Ponderings For the Week of August 12 to 18, 2019

High Volatility in Investment Markets Causes Jitters

The usually quiescent month of August for the investment markets was undone last week. The week began with a global selloff followed by an explosive comeback. The week as a whole toted up to losses of less than 1% in the major stock indexes, but it didn’t feel that benign. The primary culprits were the ongoing trade war and the new currency war with China that combined to undo any hope for stability in equity prices.

Investors seem to have become more cautious. Big swings in prices over the week are an indication that Wall Street is concerned about growth ahead. This was exacerbated by the sharp decline in bond yields that can be interpreted as less certainty about corporate profits for the rest of the year.
 
Looking ahead, with quarterly earnings season nearing the end, developments on the trade, interest rate, and currency fronts will receive added attention in coming weeks. Rock bottom interest rates pale in comparison to dividend yields on stocks. Investors with a long investment horizon (that’s most of us) are likely to find much greater potential in dividend-paying stocks compared with bonds.

 
  

 

If You’re Having Trouble Saving, Start Small

Let’s get down to basics for a moment. In order to achieve financial security (assuming you didn’t “marry well” and you’re not going to inherit a bundle of money) you have to save money and invest it wisely. Alas, many of us have trouble with that first step – saving. Yet I need not remind you how crucial it is and the longer you wait to begin saving at a pretty hefty level, the harder it will be for you to achieve financial security. On the other hand, it can get pretty depressing when you hear people like me say you should be saving perhaps 15% of you income, particularly if you’re having trouble saving anything at all or you’re just saving a smidgen.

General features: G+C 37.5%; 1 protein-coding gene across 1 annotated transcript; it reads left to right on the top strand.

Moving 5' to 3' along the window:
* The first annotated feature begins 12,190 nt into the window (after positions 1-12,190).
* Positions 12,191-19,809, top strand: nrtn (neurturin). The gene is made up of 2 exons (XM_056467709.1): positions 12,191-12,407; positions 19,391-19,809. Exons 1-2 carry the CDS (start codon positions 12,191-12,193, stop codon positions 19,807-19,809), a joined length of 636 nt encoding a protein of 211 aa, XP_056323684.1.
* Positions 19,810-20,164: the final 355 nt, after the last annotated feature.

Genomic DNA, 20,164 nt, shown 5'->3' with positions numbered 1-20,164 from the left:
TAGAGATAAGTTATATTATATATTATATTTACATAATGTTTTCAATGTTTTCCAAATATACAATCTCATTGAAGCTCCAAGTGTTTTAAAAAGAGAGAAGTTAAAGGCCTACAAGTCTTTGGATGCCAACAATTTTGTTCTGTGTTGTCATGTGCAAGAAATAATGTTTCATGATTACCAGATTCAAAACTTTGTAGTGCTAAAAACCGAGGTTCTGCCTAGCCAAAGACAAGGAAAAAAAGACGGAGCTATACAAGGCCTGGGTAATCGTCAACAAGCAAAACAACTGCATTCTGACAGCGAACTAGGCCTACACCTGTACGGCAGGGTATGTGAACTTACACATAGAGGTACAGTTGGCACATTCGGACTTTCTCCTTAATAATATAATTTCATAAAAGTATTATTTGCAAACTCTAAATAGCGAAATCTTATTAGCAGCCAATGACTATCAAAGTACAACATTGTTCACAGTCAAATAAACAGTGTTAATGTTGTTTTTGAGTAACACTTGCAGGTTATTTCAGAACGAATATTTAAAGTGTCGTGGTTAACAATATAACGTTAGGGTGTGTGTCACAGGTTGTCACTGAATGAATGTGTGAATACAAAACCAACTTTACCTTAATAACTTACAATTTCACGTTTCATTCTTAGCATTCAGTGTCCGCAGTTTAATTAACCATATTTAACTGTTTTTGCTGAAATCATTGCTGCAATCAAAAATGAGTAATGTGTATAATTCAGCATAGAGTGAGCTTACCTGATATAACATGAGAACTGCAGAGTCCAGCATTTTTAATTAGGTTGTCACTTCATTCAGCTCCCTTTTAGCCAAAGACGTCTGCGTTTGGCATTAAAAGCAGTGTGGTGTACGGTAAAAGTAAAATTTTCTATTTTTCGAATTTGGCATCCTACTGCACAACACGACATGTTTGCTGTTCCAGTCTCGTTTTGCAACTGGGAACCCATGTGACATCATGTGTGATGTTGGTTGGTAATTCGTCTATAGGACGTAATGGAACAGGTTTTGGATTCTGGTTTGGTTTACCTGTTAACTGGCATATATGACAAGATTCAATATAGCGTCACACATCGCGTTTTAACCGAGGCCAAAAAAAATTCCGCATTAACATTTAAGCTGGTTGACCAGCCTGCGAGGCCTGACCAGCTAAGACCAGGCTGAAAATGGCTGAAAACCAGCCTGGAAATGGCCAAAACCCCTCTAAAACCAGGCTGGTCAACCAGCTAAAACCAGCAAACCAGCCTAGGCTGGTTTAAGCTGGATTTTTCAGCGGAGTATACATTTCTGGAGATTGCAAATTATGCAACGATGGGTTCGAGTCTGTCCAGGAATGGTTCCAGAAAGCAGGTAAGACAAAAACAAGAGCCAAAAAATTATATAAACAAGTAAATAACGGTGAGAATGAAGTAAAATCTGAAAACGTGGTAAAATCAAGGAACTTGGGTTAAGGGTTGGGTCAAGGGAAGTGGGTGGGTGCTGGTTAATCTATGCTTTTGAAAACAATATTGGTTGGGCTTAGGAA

Don’t despair. Start saving a small percentage of your income right now or if you’re already saving a small amount, increase it a bit. Saving anything, even 1% of your income, will get you started. Chances are that you’ll never miss the money, particularly if you have it taken automatically out of your paycheck or your checking account. On top of that, you’ll like the feeling of saving now for a more secure financial future. You’ll want to do more in the future, so it will be just a matter of time before you’re saving a healthy portion of your income. But you have to take that first step. Do it today.

If you have young adults or even not so young adults in your family who are having difficulty saving, please share these thoughts with them. If you can spare some money, help them jumpstart their savings, perhaps with a modest contribution to a Roth IRA.

 

   

Smart Money Tips

 

  • Do you have enough life insurance?  If you’ve got people in your life who would suffer financially from your demise, then you need life insurance. If you’ve got kids, you probably need a lot of life insurance -- $1 million is not an uncommon need for a breadwinner with a couple of kids. The basic insurance provided by your employer is never enough. On the other hand, if you’re retired or nearing retirement, your life insurance needs may decrease if family members who were previously dependent on you have somehow managed to become self-sustaining.  
  • Never underestimate the value of a debt-free retirement. While accumulating a sufficient stash of investments for retirement is the number one focus of retirement planning, eliminating debt is a close second. In my experience working with individuals and couples, those who retire with considerable debt almost inevitably remain financially challenged until the debt is paid off which may take many years. On the other hand, those who retire debt free almost certainly can look forward to a good financial future.

 

 

 

 

 

 

 

 

 

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